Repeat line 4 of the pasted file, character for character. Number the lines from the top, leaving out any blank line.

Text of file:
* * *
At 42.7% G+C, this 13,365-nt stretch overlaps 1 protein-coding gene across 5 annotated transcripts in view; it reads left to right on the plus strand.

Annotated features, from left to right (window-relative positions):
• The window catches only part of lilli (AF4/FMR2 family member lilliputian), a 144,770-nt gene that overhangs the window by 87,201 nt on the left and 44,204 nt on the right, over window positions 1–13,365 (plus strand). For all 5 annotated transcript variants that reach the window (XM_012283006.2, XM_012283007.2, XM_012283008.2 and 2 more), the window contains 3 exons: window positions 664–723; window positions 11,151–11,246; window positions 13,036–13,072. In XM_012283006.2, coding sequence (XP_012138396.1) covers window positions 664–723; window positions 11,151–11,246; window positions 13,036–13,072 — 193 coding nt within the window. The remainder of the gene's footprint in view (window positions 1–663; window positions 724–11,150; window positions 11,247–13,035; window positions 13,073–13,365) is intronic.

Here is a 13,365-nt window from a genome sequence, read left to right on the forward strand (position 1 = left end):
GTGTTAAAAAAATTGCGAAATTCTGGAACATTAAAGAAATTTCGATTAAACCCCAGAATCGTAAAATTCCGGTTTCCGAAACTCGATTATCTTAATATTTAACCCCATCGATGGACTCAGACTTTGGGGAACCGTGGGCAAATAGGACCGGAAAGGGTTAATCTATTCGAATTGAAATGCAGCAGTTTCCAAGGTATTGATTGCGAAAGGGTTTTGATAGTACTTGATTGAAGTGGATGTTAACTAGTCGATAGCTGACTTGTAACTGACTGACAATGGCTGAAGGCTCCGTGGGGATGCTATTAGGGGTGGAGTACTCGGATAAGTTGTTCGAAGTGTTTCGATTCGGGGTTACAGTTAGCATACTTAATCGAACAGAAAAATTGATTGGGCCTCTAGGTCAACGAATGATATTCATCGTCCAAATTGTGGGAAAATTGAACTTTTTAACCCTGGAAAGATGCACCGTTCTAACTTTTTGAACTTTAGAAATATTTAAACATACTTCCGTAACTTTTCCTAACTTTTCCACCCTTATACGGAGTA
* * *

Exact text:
Here is a 13,365-nt window from a genome sequence, read left to right on the forward strand (position 1 = left end):